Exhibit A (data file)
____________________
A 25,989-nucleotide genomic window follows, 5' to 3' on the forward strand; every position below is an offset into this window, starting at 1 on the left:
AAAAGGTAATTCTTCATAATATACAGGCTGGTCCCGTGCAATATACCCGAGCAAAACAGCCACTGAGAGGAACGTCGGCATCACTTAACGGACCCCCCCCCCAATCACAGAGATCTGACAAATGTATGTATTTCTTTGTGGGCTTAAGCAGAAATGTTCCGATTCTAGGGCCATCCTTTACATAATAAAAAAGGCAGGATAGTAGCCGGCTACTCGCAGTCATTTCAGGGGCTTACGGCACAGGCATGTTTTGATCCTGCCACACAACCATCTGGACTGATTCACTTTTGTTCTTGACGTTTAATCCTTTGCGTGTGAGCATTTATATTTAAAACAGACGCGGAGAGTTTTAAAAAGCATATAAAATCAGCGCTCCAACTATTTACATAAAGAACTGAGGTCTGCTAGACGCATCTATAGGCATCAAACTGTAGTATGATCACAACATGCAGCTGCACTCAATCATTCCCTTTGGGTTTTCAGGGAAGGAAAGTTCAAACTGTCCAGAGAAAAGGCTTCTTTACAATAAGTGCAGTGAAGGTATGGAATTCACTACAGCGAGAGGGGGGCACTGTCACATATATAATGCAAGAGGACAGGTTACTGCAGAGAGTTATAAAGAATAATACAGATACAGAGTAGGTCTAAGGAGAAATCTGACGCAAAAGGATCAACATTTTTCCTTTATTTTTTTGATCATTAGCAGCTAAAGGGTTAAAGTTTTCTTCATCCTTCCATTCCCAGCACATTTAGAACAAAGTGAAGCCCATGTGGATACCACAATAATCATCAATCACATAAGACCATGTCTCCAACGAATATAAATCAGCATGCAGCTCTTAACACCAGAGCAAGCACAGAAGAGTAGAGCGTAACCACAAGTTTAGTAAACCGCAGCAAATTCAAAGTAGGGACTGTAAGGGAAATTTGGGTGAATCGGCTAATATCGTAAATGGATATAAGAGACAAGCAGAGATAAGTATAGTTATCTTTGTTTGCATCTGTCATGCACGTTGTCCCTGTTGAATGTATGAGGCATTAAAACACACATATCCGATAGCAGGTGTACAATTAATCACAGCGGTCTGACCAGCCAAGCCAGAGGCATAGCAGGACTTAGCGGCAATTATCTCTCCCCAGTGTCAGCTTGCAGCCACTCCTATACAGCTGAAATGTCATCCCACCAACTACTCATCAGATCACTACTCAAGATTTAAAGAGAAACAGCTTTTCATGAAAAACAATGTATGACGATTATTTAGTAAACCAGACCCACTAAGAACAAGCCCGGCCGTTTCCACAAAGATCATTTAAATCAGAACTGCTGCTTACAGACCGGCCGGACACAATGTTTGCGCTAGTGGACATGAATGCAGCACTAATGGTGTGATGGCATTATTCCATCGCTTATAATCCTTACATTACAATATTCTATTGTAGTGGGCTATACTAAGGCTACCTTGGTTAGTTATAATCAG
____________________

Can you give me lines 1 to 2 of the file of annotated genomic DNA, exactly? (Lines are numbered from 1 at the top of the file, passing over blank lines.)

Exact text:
A 25,989-nucleotide genomic window follows, 5' to 3' on the forward strand; every position below is an offset into this window, starting at 1 on the left:
AAAAGGTAATTCTTCATAATATACAGGCTGGTCCCGTGCAATATACCCGAGCAAAACAGCCACTGAGAGGAACGTCGGCATCACTTAACGGACCCCCCCCCCAATCACAGAGATCTGACAAATGTATGTATTTCTTTGTGGGCTTAAGCAGAAATGTTCCGATTCTAGGGCCATCCTTTACATAATAAAAAAGGCAGGATAGTAGCCGGCTACTCGCAGTCATTTCAGGGGCTTACGGCACAGGCATGTTTTGATCCTGCCACACAACCATCTGGACTGATTCACTTTTGTTCTTGACGTTTAATCCTTTGCGTGTGAGCATTTATATTTAAAACAGACGCGGAGAGTTTTAAAAAGCATATAAAATCAGCGCTCCAACTATTTACATAAAGAACTGAGGTCTGCTAGACGCATCTATAGGCATCAAACTGTAGTATGATCACAACATGCAGCTGCACTCAATCATTCCCTTTGGGTTTTCAGGGAAGGAAAGTTCAAACTGTCCAGAGAAAAGGCTTCTTTACAATAAGTGCAGTGAAGGTATGGAATTCACTACAGCGAGAGGGGGGCACTGTCACATATATAATGCAAGAGGACAGGTTACTGCAGAGAGTTATAAAGAATAATACAGATACAGAGTAGGTCTAAGGAGAAATCTGACGCAAAAGGATCAACATTTTTCCTTTATTTTTTTGATCATTAGCAGCTAAAGGGTTAAAGTTTTCTTCATCCTTCCATTCCCAGCACATTTAGAACAAAGTGAAGCCCATGTGGATACCACAATAATCATCAATCACATAAGACCATGTCTCCAACGAATATAAATCAGCATGCAGCTCTTAACACCAGAGCAAGCACAGAAGAGTAGAGCGTAACCACAAGTTTAGTAAACCGCAGCAAATTCAAAGTAGGGACTGTAAGGGAAATTTGGGTGAATCGGCTAATATCGTAAATGGATATAAGAGACAAGCAGAGATAAGTATAGTTATCTTTGTTTGCATCTGTCATGCACGTTGTCCCTGTTGAATGTATGAGGCATTAAAACACACATATCCGATAGCAGGTGTACAATTAATCACAGCGGTCTGACCAGCCAAGCCAGAGGCATAGCAGGACTTAGCGGCAATTATCTCTCCCCAGTGTCAGCTTGCAGCCACTCCTATACAGCTGAAATGTCATCCCACCAACTACTCATCAGATCACTACTCAAGATTTAAAGAGAAACAGCTTTTCATGAAAAACAATGTATGACGATTATTTAGTAAACCAGACCCACTAAGAACAAGCCCGGCCGTTTCCACAAAGATCATTTAAATCAGAACTGCTGCTTACAGACCGGCCGGACACAATGTTTGCGCTAGTGGACATGAATGCAGCACTAATGGTGTGATGGCATTATTCCATCGCTTATAATCCTTACATTACAATATTCTATTGTAGTGGGCTATACTAAGGCTACCTTGGTTAGTTATAATCAG